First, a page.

In 1879, Louis Pasteur coined the word vaccination (from the Latin word for), when he realized that his research was based on the same principle. and Jenner, an English physician, had observed almost 100 years earlier. Dr.limner found that cowpox could be used to protect humans against smallpox. Pasteur went on to develop a rabies vaccine by drying the spinal cords (thus making the virus noninfectious) of rabbits infected with the rabies virus.
Years later it was discovered that the invading agents, viruses, and bacteria(also called antigens), cause the body’s lymphocytes to produce antibodies that fight these foreign invaders. It was also discovered that antigens could be chemically modified to lose their disease-producing quality while still triggering the production of antibodies to fight the disease. The chemically modified antigens together are called an attenuated vaccine, and this is what your pet receives in the injections from the veterinarian.
The body’s amnestic response (memory) is the basis for the series of vaccinations given to kittens and for the yearly boosters. Each time a vaccination is given, the body remembers its prior experience with these antigens and therefore produces a successively higher number of antibodies (thus affording more protection). Boosters, usually given at yearly intervals, are essential to keep the memory (and the antibodies) at peak level.
Your pet’s immune system must be in good working order to respond to the vaccine. Any stress, such as the presence of external or internal parasites or mal-nutrition, can decrease your cat’s manufacture of antibodies. Treating the parasites and correcting malnutrition is essential for successful vaccinations.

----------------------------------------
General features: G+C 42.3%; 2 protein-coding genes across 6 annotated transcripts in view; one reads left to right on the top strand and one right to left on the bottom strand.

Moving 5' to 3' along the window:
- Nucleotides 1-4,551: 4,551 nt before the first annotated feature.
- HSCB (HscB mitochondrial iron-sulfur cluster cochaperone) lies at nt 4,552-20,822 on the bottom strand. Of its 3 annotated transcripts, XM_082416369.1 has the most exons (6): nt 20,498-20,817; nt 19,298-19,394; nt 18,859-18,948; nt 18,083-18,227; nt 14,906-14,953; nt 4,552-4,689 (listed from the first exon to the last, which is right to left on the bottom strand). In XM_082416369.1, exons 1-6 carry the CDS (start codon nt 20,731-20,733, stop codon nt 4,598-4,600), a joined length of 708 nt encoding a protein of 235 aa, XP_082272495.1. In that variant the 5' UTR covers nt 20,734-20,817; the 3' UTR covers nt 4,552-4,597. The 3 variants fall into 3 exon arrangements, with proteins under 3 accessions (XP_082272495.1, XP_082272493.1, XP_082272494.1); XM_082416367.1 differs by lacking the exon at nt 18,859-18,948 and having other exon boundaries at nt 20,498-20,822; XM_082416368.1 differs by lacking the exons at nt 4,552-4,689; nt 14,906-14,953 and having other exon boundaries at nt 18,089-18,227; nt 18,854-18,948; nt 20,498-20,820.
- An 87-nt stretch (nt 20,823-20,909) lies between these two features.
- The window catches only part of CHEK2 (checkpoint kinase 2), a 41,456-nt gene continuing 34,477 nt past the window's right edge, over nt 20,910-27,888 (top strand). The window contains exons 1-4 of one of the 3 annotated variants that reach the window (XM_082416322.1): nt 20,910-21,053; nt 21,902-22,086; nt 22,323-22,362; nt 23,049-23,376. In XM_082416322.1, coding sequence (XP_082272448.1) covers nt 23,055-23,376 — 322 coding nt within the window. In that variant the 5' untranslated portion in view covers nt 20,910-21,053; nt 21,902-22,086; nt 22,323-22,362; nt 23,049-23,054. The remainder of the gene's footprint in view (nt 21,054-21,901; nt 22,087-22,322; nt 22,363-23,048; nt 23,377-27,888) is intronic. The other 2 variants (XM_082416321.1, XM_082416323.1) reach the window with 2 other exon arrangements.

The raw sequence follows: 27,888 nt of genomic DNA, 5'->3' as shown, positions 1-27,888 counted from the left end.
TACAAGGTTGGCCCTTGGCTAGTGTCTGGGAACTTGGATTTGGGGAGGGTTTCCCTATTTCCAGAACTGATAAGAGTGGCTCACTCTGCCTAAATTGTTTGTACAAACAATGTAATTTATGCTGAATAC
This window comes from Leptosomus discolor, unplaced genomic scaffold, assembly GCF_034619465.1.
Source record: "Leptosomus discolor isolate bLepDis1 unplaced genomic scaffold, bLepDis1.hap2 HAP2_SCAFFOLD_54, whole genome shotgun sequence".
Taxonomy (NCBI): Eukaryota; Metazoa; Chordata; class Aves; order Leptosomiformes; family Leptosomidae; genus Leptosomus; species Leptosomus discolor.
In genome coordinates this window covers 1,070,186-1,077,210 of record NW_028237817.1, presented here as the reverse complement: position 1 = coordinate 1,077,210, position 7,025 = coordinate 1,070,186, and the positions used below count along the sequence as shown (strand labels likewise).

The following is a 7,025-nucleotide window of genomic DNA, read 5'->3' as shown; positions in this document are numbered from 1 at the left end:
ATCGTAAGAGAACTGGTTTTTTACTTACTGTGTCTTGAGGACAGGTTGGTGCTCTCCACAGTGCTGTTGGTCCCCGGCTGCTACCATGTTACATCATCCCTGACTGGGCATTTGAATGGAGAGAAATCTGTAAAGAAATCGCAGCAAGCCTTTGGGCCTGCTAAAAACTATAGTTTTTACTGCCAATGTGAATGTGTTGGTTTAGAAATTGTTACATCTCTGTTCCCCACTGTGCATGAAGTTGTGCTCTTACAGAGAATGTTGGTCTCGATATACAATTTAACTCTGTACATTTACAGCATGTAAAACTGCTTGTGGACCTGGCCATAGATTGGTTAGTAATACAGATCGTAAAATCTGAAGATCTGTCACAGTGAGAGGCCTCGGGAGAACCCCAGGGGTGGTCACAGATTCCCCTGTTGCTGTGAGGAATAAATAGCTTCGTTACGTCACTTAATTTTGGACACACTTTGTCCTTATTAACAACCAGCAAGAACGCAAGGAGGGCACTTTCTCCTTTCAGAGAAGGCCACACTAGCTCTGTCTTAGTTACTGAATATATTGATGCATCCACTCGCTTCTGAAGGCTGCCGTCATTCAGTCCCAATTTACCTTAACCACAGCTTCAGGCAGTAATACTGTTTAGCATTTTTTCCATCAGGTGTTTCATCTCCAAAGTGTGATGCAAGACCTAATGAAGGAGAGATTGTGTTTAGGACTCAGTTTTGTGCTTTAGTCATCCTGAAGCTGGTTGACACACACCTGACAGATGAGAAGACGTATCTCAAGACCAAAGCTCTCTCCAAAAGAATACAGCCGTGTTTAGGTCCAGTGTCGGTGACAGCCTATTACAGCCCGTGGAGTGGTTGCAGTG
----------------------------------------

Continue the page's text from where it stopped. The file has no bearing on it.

Kittens receive actual antibodies (passive immunity) to panleukopenia (destruction of the white blood cells) while still in the uterus and from the “first milk. These antibodies help protect your kitten for six to twelve weeks after birth. Although the antibodies can sometimes interfere with the vaccine, the kitten series of vaccinations should still be initiated at an early age. The last shot should be given at twelve to sixteen weeks.
On rare occasions, a kitten can get the disease while still receiving the series. It is usually a result of the virus infecting the kitten before the vaccine becomes effective. In some instances (also very rare) the kitten is genetically incapable of producing the necessary antibodies.
The vaccinations should be given only by a licensed veterinarian. He or she will use vaccines approved by the Animal Health Inspection Service of the U.S. Department of Agriculture (in Canada and England, by their equivalent departments). All the vaccines are tested for safety and potency. If your veterinarian gives the vaccination, you can be assured that the vaccine was manufactured by a reputable company, that it was refrigerated properly during and after delivery, and that it will be administered to your pet with proper care. It is a good idea to sit in the reception area of the hospital for five to ten minutes after the second and third shots, because occasionally a kitten may suffer a severe allergic reaction(collapse and shock). If this happens, an emergency intravenous injection of epinephrine (and possibly oxygen) is necessary.
See more: Cat Decreased Appetite